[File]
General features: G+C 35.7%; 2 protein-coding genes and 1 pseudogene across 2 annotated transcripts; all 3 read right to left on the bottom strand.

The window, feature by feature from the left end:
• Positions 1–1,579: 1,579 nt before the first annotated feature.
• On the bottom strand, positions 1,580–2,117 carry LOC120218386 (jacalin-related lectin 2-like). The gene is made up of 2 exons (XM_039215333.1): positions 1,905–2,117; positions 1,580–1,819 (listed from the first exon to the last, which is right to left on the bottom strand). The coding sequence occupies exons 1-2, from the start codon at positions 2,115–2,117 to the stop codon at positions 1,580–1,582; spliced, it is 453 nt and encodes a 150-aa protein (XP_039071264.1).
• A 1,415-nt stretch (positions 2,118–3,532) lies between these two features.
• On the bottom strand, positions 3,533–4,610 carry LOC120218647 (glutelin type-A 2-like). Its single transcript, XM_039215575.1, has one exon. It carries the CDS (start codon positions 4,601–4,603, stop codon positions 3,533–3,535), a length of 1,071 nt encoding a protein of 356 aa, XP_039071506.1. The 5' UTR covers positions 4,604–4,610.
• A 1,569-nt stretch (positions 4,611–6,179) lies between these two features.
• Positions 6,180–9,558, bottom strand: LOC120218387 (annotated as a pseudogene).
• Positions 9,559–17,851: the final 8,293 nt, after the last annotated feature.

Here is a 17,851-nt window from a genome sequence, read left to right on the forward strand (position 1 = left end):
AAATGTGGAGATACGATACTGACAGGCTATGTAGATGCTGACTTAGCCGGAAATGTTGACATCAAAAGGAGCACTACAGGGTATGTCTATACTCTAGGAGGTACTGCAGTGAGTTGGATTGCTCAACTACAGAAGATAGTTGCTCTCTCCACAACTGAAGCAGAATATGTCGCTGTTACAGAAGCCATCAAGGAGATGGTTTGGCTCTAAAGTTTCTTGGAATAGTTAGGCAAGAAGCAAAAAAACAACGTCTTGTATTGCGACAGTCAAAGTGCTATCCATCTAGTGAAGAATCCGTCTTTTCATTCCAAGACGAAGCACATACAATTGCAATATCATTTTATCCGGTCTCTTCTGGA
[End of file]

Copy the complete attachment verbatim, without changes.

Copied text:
General features: G+C 35.7%; 2 protein-coding genes and 1 pseudogene across 2 annotated transcripts; all 3 read right to left on the bottom strand.

The window, feature by feature from the left end:
• Positions 1–1,579: 1,579 nt before the first annotated feature.
• On the bottom strand, positions 1,580–2,117 carry LOC120218386 (jacalin-related lectin 2-like). The gene is made up of 2 exons (XM_039215333.1): positions 1,905–2,117; positions 1,580–1,819 (listed from the first exon to the last, which is right to left on the bottom strand). The coding sequence occupies exons 1-2, from the start codon at positions 2,115–2,117 to the stop codon at positions 1,580–1,582; spliced, it is 453 nt and encodes a 150-aa protein (XP_039071264.1).
• A 1,415-nt stretch (positions 2,118–3,532) lies between these two features.
• On the bottom strand, positions 3,533–4,610 carry LOC120218647 (glutelin type-A 2-like). Its single transcript, XM_039215575.1, has one exon. It carries the CDS (start codon positions 4,601–4,603, stop codon positions 3,533–3,535), a length of 1,071 nt encoding a protein of 356 aa, XP_039071506.1. The 5' UTR covers positions 4,604–4,610.
• A 1,569-nt stretch (positions 4,611–6,179) lies between these two features.
• Positions 6,180–9,558, bottom strand: LOC120218387 (annotated as a pseudogene).
• Positions 9,559–17,851: the final 8,293 nt, after the last annotated feature.

Here is a 17,851-nt window from a genome sequence, read left to right on the forward strand (position 1 = left end):
AAATGTGGAGATACGATACTGACAGGCTATGTAGATGCTGACTTAGCCGGAAATGTTGACATCAAAAGGAGCACTACAGGGTATGTCTATACTCTAGGAGGTACTGCAGTGAGTTGGATTGCTCAACTACAGAAGATAGTTGCTCTCTCCACAACTGAAGCAGAATATGTCGCTGTTACAGAAGCCATCAAGGAGATGGTTTGGCTCTAAAGTTTCTTGGAATAGTTAGGCAAGAAGCAAAAAAACAACGTCTTGTATTGCGACAGTCAAAGTGCTATCCATCTAGTGAAGAATCCGTCTTTTCATTCCAAGACGAAGCACATACAATTGCAATATCATTTTATCCGGTCTCTTCTGGA